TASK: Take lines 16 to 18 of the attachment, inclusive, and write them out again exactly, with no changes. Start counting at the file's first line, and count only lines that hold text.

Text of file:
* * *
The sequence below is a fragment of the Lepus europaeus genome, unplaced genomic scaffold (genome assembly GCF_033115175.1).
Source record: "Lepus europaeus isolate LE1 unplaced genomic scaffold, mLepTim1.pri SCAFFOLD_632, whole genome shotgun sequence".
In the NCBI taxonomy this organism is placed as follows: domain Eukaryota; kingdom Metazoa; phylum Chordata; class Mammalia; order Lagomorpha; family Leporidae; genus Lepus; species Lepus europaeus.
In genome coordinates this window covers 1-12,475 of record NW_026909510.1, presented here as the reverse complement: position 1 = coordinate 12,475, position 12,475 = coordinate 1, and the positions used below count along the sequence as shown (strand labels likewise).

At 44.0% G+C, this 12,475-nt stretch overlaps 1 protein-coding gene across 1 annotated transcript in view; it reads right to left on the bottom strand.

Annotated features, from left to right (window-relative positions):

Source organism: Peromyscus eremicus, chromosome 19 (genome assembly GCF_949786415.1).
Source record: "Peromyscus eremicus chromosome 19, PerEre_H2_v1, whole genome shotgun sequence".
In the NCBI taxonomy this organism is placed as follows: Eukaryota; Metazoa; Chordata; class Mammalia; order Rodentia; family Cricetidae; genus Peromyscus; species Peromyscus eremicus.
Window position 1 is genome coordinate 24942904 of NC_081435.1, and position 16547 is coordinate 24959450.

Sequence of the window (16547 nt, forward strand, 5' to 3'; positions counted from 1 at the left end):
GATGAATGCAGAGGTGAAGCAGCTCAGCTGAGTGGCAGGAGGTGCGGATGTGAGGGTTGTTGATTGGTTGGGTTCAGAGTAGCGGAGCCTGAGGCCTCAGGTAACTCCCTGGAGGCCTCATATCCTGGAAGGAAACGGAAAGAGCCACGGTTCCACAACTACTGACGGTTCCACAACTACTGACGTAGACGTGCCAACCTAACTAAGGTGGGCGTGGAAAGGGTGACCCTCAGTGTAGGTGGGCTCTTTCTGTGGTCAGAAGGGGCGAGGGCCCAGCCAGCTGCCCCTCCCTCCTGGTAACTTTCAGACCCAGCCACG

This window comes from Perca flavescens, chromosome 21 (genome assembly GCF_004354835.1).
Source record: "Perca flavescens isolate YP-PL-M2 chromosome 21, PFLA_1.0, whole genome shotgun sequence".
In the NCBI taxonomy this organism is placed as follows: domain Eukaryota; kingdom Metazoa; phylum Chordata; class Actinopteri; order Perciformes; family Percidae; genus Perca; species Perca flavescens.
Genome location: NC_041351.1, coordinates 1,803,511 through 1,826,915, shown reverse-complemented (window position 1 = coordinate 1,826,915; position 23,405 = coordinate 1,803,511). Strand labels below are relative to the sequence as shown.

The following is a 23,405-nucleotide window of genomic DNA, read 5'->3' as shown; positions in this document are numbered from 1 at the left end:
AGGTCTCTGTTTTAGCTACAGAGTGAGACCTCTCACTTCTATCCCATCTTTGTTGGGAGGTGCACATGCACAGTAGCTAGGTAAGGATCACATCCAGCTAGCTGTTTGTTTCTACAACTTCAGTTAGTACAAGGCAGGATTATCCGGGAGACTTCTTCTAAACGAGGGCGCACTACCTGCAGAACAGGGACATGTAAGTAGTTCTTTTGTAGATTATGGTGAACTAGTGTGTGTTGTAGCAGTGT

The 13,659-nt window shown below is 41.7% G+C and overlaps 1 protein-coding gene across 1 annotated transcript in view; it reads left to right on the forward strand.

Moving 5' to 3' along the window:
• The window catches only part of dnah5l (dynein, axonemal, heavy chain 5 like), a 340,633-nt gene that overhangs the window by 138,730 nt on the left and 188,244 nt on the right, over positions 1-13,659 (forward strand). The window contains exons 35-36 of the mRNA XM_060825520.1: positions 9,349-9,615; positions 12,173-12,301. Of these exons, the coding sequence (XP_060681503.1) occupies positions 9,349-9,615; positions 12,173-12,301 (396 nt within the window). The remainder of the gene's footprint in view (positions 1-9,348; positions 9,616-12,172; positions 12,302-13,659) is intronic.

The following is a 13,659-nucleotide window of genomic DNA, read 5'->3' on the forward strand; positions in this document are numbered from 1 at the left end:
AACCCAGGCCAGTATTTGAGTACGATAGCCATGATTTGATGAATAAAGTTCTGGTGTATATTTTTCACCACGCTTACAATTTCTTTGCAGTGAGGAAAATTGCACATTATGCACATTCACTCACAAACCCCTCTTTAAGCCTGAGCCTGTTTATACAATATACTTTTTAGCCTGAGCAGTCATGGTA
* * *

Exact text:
Genome location: NC_041351.1, coordinates 1,803,511 through 1,826,915, shown reverse-complemented (window position 1 = coordinate 1,826,915; position 23,405 = coordinate 1,803,511). Strand labels below are relative to the sequence as shown.

The following is a 23,405-nucleotide window of genomic DNA, read 5'->3' as shown; positions in this document are numbered from 1 at the left end:
AGGTCTCTGTTTTAGCTACAGAGTGAGACCTCTCACTTCTATCCCATCTTTGTTGGGAGGTGCACATGCACAGTAGCTAGGTAAGGATCACATCCAGCTAGCTGTTTGTTTCTACAACTTCAGTTAGTACAAGGCAGGATTATCCGGGAGACTTCTTCTAAACGAGGGCGCACTACCTGCAGAACAGGGACATGTAAGTAGTTCTTTTGTAGATTATGGTGAACTAGTGTGTGTTGTAGCAGTGT